The Story of
If you’re standing at this spot, chances are there’s a basketball game going on, or someone is getting up shots just a few steps away.
And even if the courts are empty, you can sense the rhythm of the bouncing ball, a drumbeat that echoes across Spokane all year.
That is to be expected. You're in Hooptown USA.
Say what? Spokane? Hooptown USA?
Isn't that a bit presumptuous?
Did anyone consult the Big Apple, with its twin cathedrals of Madison Square Garden and Rucker Park, where basketball was stamped the City Game?
Or Indianapolis, where backboards once adorned every barn between every burg on the state map and where Gene Hackman had his Hoosiers farm boys measure the baskets?
What about Tobacco Road, home to college basketball's steamiest rivalries? Or glitzy Los Angeles of Magic and Showtime and Kobe and John Wooden's UCLA dynasties? All worthy hubs of the game, to be sure. But that doesn't make any of them Hooptown.
There is something altogether different about what's going on in Spokane, and it ripples out to Cheney, Pullman, and other nearby points. This basketball phenomenon has grown in an odd and organic fashion— a mix of the urban with the rural, of a traditional kind of basketball success with two never-to-be-replicated obsessions that defy easy explanations and possibly reason.
You know them as Hoopfest and the Zags.
In June 2021, the Spokane City Council put its official stamp on the identity of Hooptown USA. But that distinction didn't start with a proclamation.
If you want a genesis, it began 40 years or so before. Spokane and the Inland Northwest had any number of basketball godfathers predating that—Squinty Hunter, Frank Burgess, and Jack Friel come to mind. But in the late 1970s and early 1980s, a wave of game-changers emerged on the scene.
Many of them have been installed as part of the inaugural class of the Hooptown Hall of Fame: George Raveling, who got a campus and a region energized about Washington State basketball; John Stockton, Spokane's first NBA first-round draft pick; Jeanne Helfer, WSU's first female scholarship athlete; and Bobby Jack Sumler, whose playground legend cribbed the feel of more populous basketball centers.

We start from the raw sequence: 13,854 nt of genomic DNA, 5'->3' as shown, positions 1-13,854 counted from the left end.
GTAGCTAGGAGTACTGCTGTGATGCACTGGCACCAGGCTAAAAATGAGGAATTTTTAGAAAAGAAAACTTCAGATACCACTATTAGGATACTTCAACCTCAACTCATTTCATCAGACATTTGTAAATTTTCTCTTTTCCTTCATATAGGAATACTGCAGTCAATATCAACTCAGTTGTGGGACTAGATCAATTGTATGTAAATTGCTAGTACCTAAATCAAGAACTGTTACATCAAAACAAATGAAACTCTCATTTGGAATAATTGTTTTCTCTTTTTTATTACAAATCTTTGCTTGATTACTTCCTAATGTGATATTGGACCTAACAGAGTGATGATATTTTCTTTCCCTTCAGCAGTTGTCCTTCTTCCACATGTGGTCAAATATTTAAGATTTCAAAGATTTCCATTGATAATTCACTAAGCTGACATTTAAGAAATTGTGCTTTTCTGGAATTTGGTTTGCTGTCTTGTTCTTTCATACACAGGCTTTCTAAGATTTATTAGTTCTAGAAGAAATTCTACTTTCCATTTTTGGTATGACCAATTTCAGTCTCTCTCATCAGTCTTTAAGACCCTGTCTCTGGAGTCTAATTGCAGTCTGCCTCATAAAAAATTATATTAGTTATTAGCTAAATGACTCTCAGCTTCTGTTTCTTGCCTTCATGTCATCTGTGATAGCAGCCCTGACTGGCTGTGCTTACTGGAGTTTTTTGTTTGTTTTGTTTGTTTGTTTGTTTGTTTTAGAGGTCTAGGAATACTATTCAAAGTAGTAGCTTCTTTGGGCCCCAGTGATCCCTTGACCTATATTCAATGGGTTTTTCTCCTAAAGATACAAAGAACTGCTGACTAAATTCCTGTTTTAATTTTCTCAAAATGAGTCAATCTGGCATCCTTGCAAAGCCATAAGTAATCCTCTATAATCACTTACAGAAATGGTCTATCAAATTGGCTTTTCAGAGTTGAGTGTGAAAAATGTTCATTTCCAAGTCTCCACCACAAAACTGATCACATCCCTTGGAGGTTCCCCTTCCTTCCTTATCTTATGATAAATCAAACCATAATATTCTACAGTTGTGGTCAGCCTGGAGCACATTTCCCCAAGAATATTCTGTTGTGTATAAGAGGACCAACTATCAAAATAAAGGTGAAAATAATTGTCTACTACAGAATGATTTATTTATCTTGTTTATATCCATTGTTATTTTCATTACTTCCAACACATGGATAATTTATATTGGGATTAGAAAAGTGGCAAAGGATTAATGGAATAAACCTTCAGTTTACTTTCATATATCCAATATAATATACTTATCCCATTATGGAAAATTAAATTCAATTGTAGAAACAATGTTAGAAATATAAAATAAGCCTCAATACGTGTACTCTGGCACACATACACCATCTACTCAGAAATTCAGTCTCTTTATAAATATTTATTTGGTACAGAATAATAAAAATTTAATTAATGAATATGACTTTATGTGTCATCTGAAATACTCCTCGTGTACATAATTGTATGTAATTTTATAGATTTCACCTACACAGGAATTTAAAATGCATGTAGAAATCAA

At the same time, momentum from Title IX’s enactment in 1972 made Spokane fertile ground for girl’s basketball. Gonzaga climbed to the West Coast Conference, a small but important early step up in its commitment. Don Monson's Idaho Vandals burst to the top of the Northwest pecking order for a couple of years, bringing down Pac-10 teams. And Eastern Washington University took the leap to NCAA Division I status.
An appreciation for basketball was beginning to grow that seemed dormant before.
But for that appreciation to crystallize into a passion would require two extraordinary elements.
In 1989, two Spokane professionals with different aims hit on the same idea—a 3-on-3 basketball tournament on a summer weekend staged on the streets downtown. When Rick Betts and Jerry Schmidt were brought together and shared their vision, the result was Hoopfest. It launched the following year with an almost naively hopeful spirit on just a few city blocks.
In a last-minute fever, over 500 teams and 2,000 players entered, and the result was an instant smash. Those who played had a ball, and those who came down to watch wished they had played. Year two saw participation double. By year five, the 10,000-player mark was topped, rocketing to 20,000 by year ten. Eventually, it took 450 courts—spread throughout downtown—and to points across the Spokane River—to handle the 7,000-some teams and nearly 28,000 players.
Even the basketball-minded originators couldn't have imagined the breadth of the event's appeal, from the tiniest kids to the creakiest old men to college players who had experienced March Madness just weeks before. Wheelchair teams, coed teams, family teams, Special Olympians, mothers and grandmothers who pre-date Title IX, and high school cross-country runners on a goof came out.